Phenomenal country that provided the only big “culture shock” I have ever felt. Crowds, pollution, traffic and general chaos of Cairo: what an incredible city. The Ancient Egyptian sites are far more impressive than I expected and totally unique. Diving at relaxing in Dahab offered another brilliant experience.

3. Zambia
Three of the most astonishing natural wonders I have ever seen were in this beautiful country.

4. Greece
Greece boasts sensational food, ancient history, Mediterranean lifestyle, sublime scenery (Meteora and Santorini) and pristine beaches (Naxos).

5. Namibia
Another natural wonderland: a barren and desolate land with surprising diversity of landscapes and an abundance of life.

6. United Kingdom
My “rest” period came half-way through the trip in a country with the culture I am used to. I caught up with several great friends in the UK and London is my favourite city in Europe.

7. Vietnam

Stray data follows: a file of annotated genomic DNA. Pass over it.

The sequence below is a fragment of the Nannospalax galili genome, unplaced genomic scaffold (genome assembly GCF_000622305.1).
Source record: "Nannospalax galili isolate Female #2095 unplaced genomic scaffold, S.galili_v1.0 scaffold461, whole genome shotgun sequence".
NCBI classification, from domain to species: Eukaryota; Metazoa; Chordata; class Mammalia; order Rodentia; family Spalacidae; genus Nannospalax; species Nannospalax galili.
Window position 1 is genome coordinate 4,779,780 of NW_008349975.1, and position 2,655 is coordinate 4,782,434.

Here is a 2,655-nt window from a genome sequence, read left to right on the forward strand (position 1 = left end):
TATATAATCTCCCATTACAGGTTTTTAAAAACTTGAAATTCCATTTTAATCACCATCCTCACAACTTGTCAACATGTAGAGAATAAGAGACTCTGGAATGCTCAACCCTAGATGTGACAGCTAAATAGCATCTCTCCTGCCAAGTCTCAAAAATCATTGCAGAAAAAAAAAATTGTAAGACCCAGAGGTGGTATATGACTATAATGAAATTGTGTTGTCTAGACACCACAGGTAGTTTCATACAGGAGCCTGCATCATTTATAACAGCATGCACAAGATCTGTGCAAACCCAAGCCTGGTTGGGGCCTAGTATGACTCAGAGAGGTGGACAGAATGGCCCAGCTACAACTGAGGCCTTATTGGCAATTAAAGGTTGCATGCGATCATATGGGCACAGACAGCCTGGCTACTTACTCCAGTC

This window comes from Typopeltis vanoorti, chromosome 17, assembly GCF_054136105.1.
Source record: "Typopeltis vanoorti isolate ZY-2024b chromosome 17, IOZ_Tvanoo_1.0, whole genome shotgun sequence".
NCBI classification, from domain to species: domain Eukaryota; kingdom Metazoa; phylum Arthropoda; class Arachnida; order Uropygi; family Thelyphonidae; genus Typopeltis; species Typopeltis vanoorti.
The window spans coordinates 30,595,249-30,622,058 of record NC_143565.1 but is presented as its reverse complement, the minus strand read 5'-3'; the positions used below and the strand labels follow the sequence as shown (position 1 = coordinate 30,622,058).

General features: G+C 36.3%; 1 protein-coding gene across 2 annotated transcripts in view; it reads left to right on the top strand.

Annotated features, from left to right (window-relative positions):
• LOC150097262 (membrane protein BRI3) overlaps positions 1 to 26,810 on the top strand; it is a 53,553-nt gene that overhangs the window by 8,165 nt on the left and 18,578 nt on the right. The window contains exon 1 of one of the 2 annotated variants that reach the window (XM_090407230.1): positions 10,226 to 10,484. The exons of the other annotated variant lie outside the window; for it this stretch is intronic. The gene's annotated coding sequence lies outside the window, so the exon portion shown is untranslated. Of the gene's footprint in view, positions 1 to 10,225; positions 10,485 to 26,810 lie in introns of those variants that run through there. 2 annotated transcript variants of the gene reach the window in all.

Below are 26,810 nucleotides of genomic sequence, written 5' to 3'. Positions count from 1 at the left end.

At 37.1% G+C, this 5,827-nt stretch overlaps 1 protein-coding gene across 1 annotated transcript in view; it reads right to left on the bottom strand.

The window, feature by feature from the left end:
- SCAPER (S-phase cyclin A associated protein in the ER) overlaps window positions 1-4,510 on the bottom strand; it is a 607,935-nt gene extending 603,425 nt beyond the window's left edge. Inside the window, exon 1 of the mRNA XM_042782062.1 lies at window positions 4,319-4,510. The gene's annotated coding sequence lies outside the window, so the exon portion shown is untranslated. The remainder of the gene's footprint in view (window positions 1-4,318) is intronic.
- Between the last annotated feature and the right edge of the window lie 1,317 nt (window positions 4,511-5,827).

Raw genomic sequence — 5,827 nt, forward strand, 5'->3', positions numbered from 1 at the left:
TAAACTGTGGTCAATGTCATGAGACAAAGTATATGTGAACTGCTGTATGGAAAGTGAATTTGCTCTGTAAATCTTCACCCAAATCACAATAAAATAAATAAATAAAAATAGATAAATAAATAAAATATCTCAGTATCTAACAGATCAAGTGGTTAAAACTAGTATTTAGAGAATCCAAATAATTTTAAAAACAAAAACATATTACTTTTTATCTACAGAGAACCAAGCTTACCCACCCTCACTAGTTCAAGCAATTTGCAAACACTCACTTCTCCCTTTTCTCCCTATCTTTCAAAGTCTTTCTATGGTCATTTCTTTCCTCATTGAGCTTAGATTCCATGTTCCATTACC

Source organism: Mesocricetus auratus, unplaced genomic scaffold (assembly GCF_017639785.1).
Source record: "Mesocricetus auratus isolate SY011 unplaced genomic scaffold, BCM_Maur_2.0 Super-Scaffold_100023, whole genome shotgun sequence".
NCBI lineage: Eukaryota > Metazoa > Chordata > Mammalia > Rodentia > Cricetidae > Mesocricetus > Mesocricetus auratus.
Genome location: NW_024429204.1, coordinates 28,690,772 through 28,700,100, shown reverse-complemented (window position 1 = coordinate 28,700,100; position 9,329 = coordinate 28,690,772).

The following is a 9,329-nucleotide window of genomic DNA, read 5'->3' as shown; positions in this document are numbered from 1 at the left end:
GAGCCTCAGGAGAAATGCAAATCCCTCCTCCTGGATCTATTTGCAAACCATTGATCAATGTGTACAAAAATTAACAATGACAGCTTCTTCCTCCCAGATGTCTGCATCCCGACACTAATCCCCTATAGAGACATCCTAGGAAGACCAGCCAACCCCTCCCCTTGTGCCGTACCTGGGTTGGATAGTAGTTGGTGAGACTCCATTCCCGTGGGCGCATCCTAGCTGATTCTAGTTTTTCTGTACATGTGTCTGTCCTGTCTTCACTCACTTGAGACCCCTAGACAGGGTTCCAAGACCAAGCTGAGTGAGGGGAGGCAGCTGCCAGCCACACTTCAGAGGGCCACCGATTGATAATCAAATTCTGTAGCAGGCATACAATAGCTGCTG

Everything you expect: hospitable people, colourful markets, dramatic landscapes, endless paddy fields and tasty and light cuisine.

8. Germany
I love the food, everyone loves the beer, I love the unpretentious attitude of modern Germans and I love the contrast between the country’s two great cities.

9. Morocco
Intensely busy and vibrant medinas and a diverse range of spectacular empty landscapes are all in the same country.

10. Jordan
Seven days (or one) was enough to be encapsulated by this (very very safe and stable) Middle Eastern country.

Top 10 favourite cities

1. London, United Kingdom
2. Rome, Italy
3. Jerusalem, disputed territory
4. Paris, France
5. Cairo, Egypt
6. Barcelona, Spain
7. Florence, Italy
8. Berlin, Germany
9. Istanbul, Turkey
10. Munich, Germany

Top 10 favourite hostels

I definitely prefer small and family-owned hostels. I found it much easier to meet interesting people at these establishments than the big warehouse-size hostels. Including a decent breakfast (not just toast and jam) in the price is another meritous aspect (only 8 & 9 failed on that count).

1. Bob Marley Hostel, Luxor, Egypt
2. Hostel Mostel, Veliko Tarnovo, Bulgaria
3. Majdas Hostel, Mostar, Bosnia and Herzegovina
4. Dahab Dorms, Dahab, Egypt
5. Porto Spot Hostel, Porto, Portugal
6. Aslan Guesthouse, Sanliurfa, Turkey
7. Dina’s Hostel, Cairo, Egypt
8. Jazz Hostel, Bled, Slovenia
9. The Magic Sponge, Kampot, Cambodia